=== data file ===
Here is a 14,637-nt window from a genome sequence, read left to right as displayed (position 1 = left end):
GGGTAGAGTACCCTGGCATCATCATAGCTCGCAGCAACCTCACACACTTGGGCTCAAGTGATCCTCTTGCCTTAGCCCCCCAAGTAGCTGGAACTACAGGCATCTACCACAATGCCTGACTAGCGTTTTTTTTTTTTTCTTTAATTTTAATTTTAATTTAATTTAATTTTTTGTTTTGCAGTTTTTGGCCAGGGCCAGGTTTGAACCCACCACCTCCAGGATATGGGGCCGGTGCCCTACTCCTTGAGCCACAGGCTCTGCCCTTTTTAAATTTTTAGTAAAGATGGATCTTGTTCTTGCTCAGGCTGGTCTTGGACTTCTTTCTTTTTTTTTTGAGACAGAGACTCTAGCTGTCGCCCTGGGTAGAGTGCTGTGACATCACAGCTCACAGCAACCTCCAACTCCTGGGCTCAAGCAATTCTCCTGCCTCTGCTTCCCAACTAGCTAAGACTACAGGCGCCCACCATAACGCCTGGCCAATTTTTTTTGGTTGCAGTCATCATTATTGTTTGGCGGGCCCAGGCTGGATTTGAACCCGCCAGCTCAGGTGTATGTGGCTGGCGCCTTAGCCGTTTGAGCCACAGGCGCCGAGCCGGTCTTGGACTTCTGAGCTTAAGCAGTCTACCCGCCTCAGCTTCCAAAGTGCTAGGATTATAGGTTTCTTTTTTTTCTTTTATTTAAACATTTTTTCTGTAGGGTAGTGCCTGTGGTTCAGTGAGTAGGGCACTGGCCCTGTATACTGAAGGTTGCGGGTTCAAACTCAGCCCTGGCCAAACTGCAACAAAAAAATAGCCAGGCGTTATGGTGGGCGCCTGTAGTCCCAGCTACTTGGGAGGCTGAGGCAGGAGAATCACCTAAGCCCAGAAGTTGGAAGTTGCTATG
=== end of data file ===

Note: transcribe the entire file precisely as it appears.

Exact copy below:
Here is a 14,637-nt window from a genome sequence, read left to right as displayed (position 1 = left end):
GGGTAGAGTACCCTGGCATCATCATAGCTCGCAGCAACCTCACACACTTGGGCTCAAGTGATCCTCTTGCCTTAGCCCCCCAAGTAGCTGGAACTACAGGCATCTACCACAATGCCTGACTAGCGTTTTTTTTTTTTTCTTTAATTTTAATTTTAATTTAATTTAATTTTTTGTTTTGCAGTTTTTGGCCAGGGCCAGGTTTGAACCCACCACCTCCAGGATATGGGGCCGGTGCCCTACTCCTTGAGCCACAGGCTCTGCCCTTTTTAAATTTTTAGTAAAGATGGATCTTGTTCTTGCTCAGGCTGGTCTTGGACTTCTTTCTTTTTTTTTTGAGACAGAGACTCTAGCTGTCGCCCTGGGTAGAGTGCTGTGACATCACAGCTCACAGCAACCTCCAACTCCTGGGCTCAAGCAATTCTCCTGCCTCTGCTTCCCAACTAGCTAAGACTACAGGCGCCCACCATAACGCCTGGCCAATTTTTTTTGGTTGCAGTCATCATTATTGTTTGGCGGGCCCAGGCTGGATTTGAACCCGCCAGCTCAGGTGTATGTGGCTGGCGCCTTAGCCGTTTGAGCCACAGGCGCCGAGCCGGTCTTGGACTTCTGAGCTTAAGCAGTCTACCCGCCTCAGCTTCCAAAGTGCTAGGATTATAGGTTTCTTTTTTTTCTTTTATTTAAACATTTTTTCTGTAGGGTAGTGCCTGTGGTTCAGTGAGTAGGGCACTGGCCCTGTATACTGAAGGTTGCGGGTTCAAACTCAGCCCTGGCCAAACTGCAACAAAAAAATAGCCAGGCGTTATGGTGGGCGCCTGTAGTCCCAGCTACTTGGGAGGCTGAGGCAGGAGAATCACCTAAGCCCAGAAGTTGGAAGTTGCTATG